MÉLANIE: We are in the business of communications, marketing, and media where innovation is constantly present. What we are doing for our clients today is totally different from what we were doing just a year ago, wherein lies the importance of adapting to change in real time. The ability to always question is key. The time of five-year plans has come and gone. Changes in technology, new possibilities, personal transformations and political shifts have assured this. At Cossette, we are making important changes in the way that we operate our organization by turning towards a more agile methodology. It really emphasizes the real-time adaptation of processes against up-and-coming challenges.

BOYDEN: Does it feel as if you’re going through a constant state of renewal?

MÉLANIE: Yes, but at the same time the reality is that there is no longer an ending nor a beginning. The hamster wheel is always spinning, that is why you must appreciate the present moment.

BOYDEN: How does that translate in your leadership style?

MÉLANIE: You have to accept that there is no status quo or certainty; it’s a world of adaptations. Surround yourself with people that are comfortable with change. My expectations towards my employees must also change. I myself have to adapt to new realities and trust my team.

BOYDEN: Is there more proximity in those moments?

MÉLANIE: Yes, I think that’s a good point, genuine and honest relationships favour a climate of change, of asking questions and of transformation. Leadership that’s aligned with this culture helps so that there is acceptance that mistakes will happen because everything is changing so quickly but also of generosity towards the new reality.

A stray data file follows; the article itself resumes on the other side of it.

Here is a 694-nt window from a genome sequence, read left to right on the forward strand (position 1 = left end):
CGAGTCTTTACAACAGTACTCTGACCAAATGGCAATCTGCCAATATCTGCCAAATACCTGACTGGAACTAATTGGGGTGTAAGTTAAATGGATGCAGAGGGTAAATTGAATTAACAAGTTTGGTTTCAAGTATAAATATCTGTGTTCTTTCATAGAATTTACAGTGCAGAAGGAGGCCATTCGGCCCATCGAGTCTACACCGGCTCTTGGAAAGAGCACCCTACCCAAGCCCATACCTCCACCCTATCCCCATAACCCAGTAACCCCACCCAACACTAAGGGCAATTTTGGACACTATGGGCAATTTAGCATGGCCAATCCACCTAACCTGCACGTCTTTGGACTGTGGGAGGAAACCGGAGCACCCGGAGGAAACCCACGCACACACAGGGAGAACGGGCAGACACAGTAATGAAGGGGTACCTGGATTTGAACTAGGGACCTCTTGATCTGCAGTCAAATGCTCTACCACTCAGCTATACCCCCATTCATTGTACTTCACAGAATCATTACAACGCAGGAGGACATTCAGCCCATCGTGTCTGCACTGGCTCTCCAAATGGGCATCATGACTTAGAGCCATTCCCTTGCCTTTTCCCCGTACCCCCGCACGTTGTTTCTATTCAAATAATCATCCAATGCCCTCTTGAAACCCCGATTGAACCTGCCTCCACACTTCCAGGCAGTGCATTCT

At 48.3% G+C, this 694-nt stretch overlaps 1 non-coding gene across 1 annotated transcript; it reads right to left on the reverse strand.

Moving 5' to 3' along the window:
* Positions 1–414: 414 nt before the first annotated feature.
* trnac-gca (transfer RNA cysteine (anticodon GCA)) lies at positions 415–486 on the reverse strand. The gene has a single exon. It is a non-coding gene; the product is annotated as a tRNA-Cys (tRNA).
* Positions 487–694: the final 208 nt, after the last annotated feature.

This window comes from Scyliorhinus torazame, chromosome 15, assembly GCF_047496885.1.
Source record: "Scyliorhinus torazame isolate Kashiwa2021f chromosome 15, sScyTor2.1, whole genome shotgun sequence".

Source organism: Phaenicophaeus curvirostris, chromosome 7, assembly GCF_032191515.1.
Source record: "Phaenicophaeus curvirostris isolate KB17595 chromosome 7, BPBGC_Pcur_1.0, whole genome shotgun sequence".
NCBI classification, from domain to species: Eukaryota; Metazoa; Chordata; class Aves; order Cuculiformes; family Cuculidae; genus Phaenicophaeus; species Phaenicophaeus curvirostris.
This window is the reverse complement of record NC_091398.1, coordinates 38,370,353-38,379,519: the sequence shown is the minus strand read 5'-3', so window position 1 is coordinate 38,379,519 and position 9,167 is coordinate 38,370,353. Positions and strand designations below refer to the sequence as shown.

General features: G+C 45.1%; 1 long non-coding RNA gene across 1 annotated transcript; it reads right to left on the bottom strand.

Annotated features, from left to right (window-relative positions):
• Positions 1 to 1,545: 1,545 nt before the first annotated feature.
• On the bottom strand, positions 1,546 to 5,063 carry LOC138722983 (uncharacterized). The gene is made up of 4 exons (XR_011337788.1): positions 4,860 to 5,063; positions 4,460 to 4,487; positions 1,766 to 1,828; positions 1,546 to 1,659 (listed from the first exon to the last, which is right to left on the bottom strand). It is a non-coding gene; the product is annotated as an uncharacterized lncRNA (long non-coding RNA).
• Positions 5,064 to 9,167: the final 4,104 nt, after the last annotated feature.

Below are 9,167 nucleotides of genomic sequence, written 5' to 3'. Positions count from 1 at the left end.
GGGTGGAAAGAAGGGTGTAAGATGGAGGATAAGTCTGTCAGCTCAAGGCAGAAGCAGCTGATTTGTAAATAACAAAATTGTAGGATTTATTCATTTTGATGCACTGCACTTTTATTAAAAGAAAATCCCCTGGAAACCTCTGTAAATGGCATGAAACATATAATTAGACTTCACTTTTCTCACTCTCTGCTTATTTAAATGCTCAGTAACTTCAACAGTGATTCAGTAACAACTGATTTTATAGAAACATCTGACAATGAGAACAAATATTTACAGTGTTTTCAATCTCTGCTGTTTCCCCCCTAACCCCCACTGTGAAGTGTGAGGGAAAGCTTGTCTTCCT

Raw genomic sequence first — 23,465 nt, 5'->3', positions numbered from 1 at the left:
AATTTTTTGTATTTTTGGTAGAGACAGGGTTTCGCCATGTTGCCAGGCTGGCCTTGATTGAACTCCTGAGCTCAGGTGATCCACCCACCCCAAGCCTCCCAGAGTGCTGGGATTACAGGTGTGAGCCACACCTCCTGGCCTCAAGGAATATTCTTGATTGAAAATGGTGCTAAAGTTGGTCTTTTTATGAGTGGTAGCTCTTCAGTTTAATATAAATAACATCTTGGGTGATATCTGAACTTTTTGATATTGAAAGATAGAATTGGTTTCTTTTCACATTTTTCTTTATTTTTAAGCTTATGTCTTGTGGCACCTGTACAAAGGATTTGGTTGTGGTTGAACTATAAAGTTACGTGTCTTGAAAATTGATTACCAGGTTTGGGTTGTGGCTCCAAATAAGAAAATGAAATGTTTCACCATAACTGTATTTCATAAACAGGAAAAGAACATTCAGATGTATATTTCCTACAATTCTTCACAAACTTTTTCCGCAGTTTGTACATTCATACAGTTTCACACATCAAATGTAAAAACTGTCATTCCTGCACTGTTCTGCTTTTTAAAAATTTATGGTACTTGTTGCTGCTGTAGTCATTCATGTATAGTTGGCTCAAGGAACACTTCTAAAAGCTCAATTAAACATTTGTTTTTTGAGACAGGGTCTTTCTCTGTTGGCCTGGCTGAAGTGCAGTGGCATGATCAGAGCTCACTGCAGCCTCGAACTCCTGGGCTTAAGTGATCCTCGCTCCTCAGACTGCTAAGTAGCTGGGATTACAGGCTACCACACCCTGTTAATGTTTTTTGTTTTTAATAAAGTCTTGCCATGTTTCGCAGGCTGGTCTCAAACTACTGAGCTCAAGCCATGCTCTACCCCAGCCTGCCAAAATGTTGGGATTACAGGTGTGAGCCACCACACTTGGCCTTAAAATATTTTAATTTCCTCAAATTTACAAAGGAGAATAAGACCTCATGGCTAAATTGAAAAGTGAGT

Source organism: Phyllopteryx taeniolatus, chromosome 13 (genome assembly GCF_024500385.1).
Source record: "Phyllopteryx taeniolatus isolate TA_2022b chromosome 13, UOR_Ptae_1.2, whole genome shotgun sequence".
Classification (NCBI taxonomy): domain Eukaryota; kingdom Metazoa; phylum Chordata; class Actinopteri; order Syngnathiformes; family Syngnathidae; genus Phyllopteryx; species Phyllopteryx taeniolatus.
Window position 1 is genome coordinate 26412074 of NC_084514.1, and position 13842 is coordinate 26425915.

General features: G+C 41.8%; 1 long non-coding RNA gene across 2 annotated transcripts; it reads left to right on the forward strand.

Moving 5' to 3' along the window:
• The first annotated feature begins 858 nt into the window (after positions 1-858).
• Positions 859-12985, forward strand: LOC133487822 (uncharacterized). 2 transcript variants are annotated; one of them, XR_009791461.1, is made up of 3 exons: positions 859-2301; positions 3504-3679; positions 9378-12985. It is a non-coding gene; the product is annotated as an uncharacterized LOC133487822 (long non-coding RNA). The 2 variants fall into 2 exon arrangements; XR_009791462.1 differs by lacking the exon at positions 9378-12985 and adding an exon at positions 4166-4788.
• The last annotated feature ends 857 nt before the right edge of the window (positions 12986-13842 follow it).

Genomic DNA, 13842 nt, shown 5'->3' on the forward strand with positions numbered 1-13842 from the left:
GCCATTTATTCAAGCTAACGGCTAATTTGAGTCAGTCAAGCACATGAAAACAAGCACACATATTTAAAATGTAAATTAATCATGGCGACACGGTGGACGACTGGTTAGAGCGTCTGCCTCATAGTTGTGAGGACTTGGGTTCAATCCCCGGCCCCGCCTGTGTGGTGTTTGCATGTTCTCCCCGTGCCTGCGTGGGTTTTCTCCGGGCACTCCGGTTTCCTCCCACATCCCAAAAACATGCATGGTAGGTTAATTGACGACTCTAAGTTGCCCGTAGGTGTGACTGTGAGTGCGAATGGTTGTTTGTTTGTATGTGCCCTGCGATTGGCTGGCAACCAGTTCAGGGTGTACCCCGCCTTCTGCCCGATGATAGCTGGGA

BOYDEN: What advice would you give someone striving to lead?

MÉLANIE: It is important to make informed choices before taking your next step. Seek an organization where harmony exists between company culture and what you want to accomplish in your career. There is nothing more difficult than going against a culture, especially for a leader, but nothing easier than being yourself at work and feeling like you can grow in a natural and authentic way.

This interview has been edited and condensed.

About the series:

Talent Talks with WXN & Boyden is a feature series highlighting leadership, talent and diversity discussions with top leaders of today. The series focuses on topics and themes with a purpose to inspire women and our diverse community to lead. Talent Talks also appears on the Boyden website.

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About the authors:

Sébastien Zuchowski and Chantal Hevey are part of Boyden’s Montréal team.  A global leader in executive search for over 70 years, Boyden is committed to excellence in leadership and values diversity as an essential force towards achieving this commitment.

Connect with them on Twitter: @BoydenCanada @SebZuchowski@ChantalHev  

How to Avoid Unproductive Surprises

Unforeseen surprises could trigger an alarm, stalling progress and potentially bringing a critical initiative to a halt. Their insurgence is caused by communication gaps and a lack of attention to rising issues. Here are three unproductive surprises you could avoid.

  1. Missed deadlines